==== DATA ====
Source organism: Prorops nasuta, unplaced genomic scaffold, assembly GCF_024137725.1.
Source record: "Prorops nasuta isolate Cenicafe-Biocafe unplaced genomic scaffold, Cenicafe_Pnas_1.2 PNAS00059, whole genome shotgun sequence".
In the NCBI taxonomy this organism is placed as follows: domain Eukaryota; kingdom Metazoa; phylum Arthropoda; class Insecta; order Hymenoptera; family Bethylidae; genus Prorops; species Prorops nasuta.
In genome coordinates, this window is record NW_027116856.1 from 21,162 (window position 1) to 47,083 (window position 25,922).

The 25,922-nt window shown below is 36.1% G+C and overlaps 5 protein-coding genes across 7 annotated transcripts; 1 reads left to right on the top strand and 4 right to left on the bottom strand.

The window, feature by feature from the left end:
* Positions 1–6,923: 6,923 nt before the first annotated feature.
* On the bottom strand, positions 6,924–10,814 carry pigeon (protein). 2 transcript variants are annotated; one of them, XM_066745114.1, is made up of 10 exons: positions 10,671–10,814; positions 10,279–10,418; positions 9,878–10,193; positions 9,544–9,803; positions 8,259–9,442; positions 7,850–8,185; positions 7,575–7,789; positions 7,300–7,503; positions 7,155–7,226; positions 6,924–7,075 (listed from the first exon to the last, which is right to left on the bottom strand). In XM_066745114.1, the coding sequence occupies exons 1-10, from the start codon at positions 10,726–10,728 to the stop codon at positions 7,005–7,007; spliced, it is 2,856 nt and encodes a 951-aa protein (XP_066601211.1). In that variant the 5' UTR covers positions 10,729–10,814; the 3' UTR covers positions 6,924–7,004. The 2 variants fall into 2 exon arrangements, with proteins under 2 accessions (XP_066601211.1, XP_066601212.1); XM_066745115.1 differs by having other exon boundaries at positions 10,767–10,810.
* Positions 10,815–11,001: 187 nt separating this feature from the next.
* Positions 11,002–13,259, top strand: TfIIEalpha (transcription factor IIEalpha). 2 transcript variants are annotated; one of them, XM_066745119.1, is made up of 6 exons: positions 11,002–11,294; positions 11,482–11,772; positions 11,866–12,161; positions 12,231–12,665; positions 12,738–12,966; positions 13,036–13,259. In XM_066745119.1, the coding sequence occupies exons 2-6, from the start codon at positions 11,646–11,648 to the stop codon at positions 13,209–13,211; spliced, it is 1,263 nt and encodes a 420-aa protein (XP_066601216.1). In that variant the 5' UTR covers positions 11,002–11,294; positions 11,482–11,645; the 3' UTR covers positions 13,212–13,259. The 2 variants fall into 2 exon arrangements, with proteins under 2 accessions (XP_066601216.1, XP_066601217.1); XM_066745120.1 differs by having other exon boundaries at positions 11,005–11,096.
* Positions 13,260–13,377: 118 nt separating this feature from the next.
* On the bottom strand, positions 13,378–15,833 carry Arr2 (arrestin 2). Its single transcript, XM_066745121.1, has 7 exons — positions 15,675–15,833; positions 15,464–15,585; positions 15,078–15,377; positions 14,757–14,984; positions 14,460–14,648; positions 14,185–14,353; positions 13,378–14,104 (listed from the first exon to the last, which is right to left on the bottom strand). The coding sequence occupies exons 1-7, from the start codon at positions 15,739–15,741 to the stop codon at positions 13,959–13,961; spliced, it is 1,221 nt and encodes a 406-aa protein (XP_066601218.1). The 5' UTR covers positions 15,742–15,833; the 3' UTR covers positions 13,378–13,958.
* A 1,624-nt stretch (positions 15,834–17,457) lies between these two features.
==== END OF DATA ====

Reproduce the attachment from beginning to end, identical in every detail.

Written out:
Source organism: Prorops nasuta, unplaced genomic scaffold, assembly GCF_024137725.1.
Source record: "Prorops nasuta isolate Cenicafe-Biocafe unplaced genomic scaffold, Cenicafe_Pnas_1.2 PNAS00059, whole genome shotgun sequence".
In the NCBI taxonomy this organism is placed as follows: domain Eukaryota; kingdom Metazoa; phylum Arthropoda; class Insecta; order Hymenoptera; family Bethylidae; genus Prorops; species Prorops nasuta.
In genome coordinates, this window is record NW_027116856.1 from 21,162 (window position 1) to 47,083 (window position 25,922).

The 25,922-nt window shown below is 36.1% G+C and overlaps 5 protein-coding genes across 7 annotated transcripts; 1 reads left to right on the top strand and 4 right to left on the bottom strand.

The window, feature by feature from the left end:
* Positions 1–6,923: 6,923 nt before the first annotated feature.
* On the bottom strand, positions 6,924–10,814 carry pigeon (protein). 2 transcript variants are annotated; one of them, XM_066745114.1, is made up of 10 exons: positions 10,671–10,814; positions 10,279–10,418; positions 9,878–10,193; positions 9,544–9,803; positions 8,259–9,442; positions 7,850–8,185; positions 7,575–7,789; positions 7,300–7,503; positions 7,155–7,226; positions 6,924–7,075 (listed from the first exon to the last, which is right to left on the bottom strand). In XM_066745114.1, the coding sequence occupies exons 1-10, from the start codon at positions 10,726–10,728 to the stop codon at positions 7,005–7,007; spliced, it is 2,856 nt and encodes a 951-aa protein (XP_066601211.1). In that variant the 5' UTR covers positions 10,729–10,814; the 3' UTR covers positions 6,924–7,004. The 2 variants fall into 2 exon arrangements, with proteins under 2 accessions (XP_066601211.1, XP_066601212.1); XM_066745115.1 differs by having other exon boundaries at positions 10,767–10,810.
* Positions 10,815–11,001: 187 nt separating this feature from the next.
* Positions 11,002–13,259, top strand: TfIIEalpha (transcription factor IIEalpha). 2 transcript variants are annotated; one of them, XM_066745119.1, is made up of 6 exons: positions 11,002–11,294; positions 11,482–11,772; positions 11,866–12,161; positions 12,231–12,665; positions 12,738–12,966; positions 13,036–13,259. In XM_066745119.1, the coding sequence occupies exons 2-6, from the start codon at positions 11,646–11,648 to the stop codon at positions 13,209–13,211; spliced, it is 1,263 nt and encodes a 420-aa protein (XP_066601216.1). In that variant the 5' UTR covers positions 11,002–11,294; positions 11,482–11,645; the 3' UTR covers positions 13,212–13,259. The 2 variants fall into 2 exon arrangements, with proteins under 2 accessions (XP_066601216.1, XP_066601217.1); XM_066745120.1 differs by having other exon boundaries at positions 11,005–11,096.
* Positions 13,260–13,377: 118 nt separating this feature from the next.
* On the bottom strand, positions 13,378–15,833 carry Arr2 (arrestin 2). Its single transcript, XM_066745121.1, has 7 exons — positions 15,675–15,833; positions 15,464–15,585; positions 15,078–15,377; positions 14,757–14,984; positions 14,460–14,648; positions 14,185–14,353; positions 13,378–14,104 (listed from the first exon to the last, which is right to left on the bottom strand). The coding sequence occupies exons 1-7, from the start codon at positions 15,739–15,741 to the stop codon at positions 13,959–13,961; spliced, it is 1,221 nt and encodes a 406-aa protein (XP_066601218.1). The 5' UTR covers positions 15,742–15,833; the 3' UTR covers positions 13,378–13,958.
* A 1,624-nt stretch (positions 15,834–17,457) lies between these two features.